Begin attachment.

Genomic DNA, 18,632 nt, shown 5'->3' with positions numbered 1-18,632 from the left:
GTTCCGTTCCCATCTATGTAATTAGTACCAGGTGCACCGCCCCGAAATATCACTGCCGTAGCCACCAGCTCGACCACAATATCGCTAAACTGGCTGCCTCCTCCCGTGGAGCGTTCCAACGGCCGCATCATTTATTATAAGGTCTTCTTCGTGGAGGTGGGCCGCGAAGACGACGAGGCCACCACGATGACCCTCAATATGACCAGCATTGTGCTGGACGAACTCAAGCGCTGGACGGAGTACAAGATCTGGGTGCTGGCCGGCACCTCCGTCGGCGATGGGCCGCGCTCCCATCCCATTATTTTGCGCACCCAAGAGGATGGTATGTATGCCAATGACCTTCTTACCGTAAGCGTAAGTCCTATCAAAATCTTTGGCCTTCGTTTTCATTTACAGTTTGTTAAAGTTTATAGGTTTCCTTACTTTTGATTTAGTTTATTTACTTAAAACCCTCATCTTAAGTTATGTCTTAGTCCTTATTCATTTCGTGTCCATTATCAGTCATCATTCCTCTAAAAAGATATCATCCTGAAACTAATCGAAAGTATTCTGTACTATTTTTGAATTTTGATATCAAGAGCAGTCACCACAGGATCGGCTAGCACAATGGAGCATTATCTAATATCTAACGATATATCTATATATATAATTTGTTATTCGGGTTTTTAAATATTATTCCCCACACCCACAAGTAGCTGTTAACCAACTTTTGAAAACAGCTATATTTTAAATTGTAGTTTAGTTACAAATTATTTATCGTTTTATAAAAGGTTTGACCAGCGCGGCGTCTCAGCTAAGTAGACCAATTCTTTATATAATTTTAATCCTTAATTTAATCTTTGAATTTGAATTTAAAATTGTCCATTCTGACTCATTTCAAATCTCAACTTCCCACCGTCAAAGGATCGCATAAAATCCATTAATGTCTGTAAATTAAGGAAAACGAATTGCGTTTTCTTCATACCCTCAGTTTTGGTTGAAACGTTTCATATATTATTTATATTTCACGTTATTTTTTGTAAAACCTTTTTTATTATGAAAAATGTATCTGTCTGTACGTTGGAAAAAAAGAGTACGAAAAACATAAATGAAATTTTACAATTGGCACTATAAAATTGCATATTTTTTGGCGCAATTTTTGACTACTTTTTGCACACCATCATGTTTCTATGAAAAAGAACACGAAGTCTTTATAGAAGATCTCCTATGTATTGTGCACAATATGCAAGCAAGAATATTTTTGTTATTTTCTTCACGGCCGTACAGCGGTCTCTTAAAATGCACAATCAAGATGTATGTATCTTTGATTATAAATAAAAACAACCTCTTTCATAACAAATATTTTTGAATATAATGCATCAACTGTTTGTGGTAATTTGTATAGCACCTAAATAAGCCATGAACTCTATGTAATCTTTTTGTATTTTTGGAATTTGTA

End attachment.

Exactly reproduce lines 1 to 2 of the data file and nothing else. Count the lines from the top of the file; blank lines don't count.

Genomic DNA, 18,632 nt, shown 5'->3' with positions numbered 1-18,632 from the left:
GTTCCGTTCCCATCTATGTAATTAGTACCAGGTGCACCGCCCCGAAATATCACTGCCGTAGCCACCAGCTCGACCACAATATCGCTAAACTGGCTGCCTCCTCCCGTGGAGCGTTCCAACGGCCGCATCATTTATTATAAGGTCTTCTTCGTGGAGGTGGGCCGCGAAGACGACGAGGCCACCACGATGACCCTCAATATGACCAGCATTGTGCTGGACGAACTCAAGCGCTGGACGGAGTACAAGATCTGGGTGCTGGCCGGCACCTCCGTCGGCGATGGGCCGCGCTCCCATCCCATTATTTTGCGCACCCAAGAGGATGGTATGTATGCCAATGACCTTCTTACCGTAAGCGTAAGTCCTATCAAAATCTTTGGCCTTCGTTTTCATTTACAGTTTGTTAAAGTTTATAGGTTTCCTTACTTTTGATTTAGTTTATTTACTTAAAACCCTCATCTTAAGTTATGTCTTAGTCCTTATTCATTTCGTGTCCATTATCAGTCATCATTCCTCTAAAAAGATATCATCCTGAAACTAATCGAAAGTATTCTGTACTATTTTTGAATTTTGATATCAAGAGCAGTCACCACAGGATCGGCTAGCACAATGGAGCATTATCTAATATCTAACGATATATCTATATATATAATTTGTTATTCGGGTTTTTAAATATTATTCCCCACACCCACAAGTAGCTGTTAACCAACTTTTGAAAACAGCTATATTTTAAATTGTAGTTTAGTTACAAATTATTTATCGTTTTATAAAAGGTTTGACCAGCGCGGCGTCTCAGCTAAGTAGACCAATTCTTTATATAATTTTAATCCTTAATTTAATCTTTGAATTTGAATTTAAAATTGTCCATTCTGACTCATTTCAAATCTCAACTTCCCACCGTCAAAGGATCGCATAAAATCCATTAATGTCTGTAAATTAAGGAAAACGAATTGCGTTTTCTTCATACCCTCAGTTTTGGTTGAAACGTTTCATATATTATTTATATTTCACGTTATTTTTTGTAAAACCTTTTTTATTATGAAAAATGTATCTGTCTGTACGTTGGAAAAAAAGAGTACGAAAAACATAAATGAAATTTTACAATTGGCACTATAAAATTGCATATTTTTTGGCGCAATTTTTGACTACTTTTTGCACACCATCATGTTTCTATGAAAAAGAACACGAAGTCTTTATAGAAGATCTCCTATGTATTGTGCACAATATGCAAGCAAGAATATTTTTGTTATTTTCTTCACGGCCGTACAGCGGTCTCTTAAAATGCACAATCAAGATGTATGTATCTTTGATTATAAATAAAAACAACCTCTTTCATAACAAATATTTTTGAATATAATGCATCAACTGTTTGTGGTAATTTGTATAGCACCTAAATAAGCCATGAACTCTATGTAATCTTTTTGTATTTTTGGAATTTGTA